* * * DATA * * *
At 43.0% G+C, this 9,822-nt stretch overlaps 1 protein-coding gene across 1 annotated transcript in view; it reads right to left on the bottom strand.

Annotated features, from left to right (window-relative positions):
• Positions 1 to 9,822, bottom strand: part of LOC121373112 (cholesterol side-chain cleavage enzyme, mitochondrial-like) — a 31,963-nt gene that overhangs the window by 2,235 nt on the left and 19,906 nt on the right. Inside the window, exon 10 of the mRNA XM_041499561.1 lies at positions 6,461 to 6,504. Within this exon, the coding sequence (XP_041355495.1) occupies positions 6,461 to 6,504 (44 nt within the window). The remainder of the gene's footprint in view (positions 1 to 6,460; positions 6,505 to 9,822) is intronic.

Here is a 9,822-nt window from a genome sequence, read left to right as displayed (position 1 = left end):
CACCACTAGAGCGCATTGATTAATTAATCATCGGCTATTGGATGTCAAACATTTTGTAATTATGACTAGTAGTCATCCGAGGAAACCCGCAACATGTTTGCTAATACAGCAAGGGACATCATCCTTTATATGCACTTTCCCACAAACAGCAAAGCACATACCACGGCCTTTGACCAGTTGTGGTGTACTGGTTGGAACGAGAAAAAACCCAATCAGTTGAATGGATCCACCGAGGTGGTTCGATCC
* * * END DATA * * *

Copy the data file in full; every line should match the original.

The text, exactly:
At 43.0% G+C, this 9,822-nt stretch overlaps 1 protein-coding gene across 1 annotated transcript in view; it reads right to left on the bottom strand.

Annotated features, from left to right (window-relative positions):
• Positions 1 to 9,822, bottom strand: part of LOC121373112 (cholesterol side-chain cleavage enzyme, mitochondrial-like) — a 31,963-nt gene that overhangs the window by 2,235 nt on the left and 19,906 nt on the right. Inside the window, exon 10 of the mRNA XM_041499561.1 lies at positions 6,461 to 6,504. Within this exon, the coding sequence (XP_041355495.1) occupies positions 6,461 to 6,504 (44 nt within the window). The remainder of the gene's footprint in view (positions 1 to 6,460; positions 6,505 to 9,822) is intronic.

Here is a 9,822-nt window from a genome sequence, read left to right as displayed (position 1 = left end):
CACCACTAGAGCGCATTGATTAATTAATCATCGGCTATTGGATGTCAAACATTTTGTAATTATGACTAGTAGTCATCCGAGGAAACCCGCAACATGTTTGCTAATACAGCAAGGGACATCATCCTTTATATGCACTTTCCCACAAACAGCAAAGCACATACCACGGCCTTTGACCAGTTGTGGTGTACTGGTTGGAACGAGAAAAAACCCAATCAGTTGAATGGATCCACCGAGGTGGTTCGATCC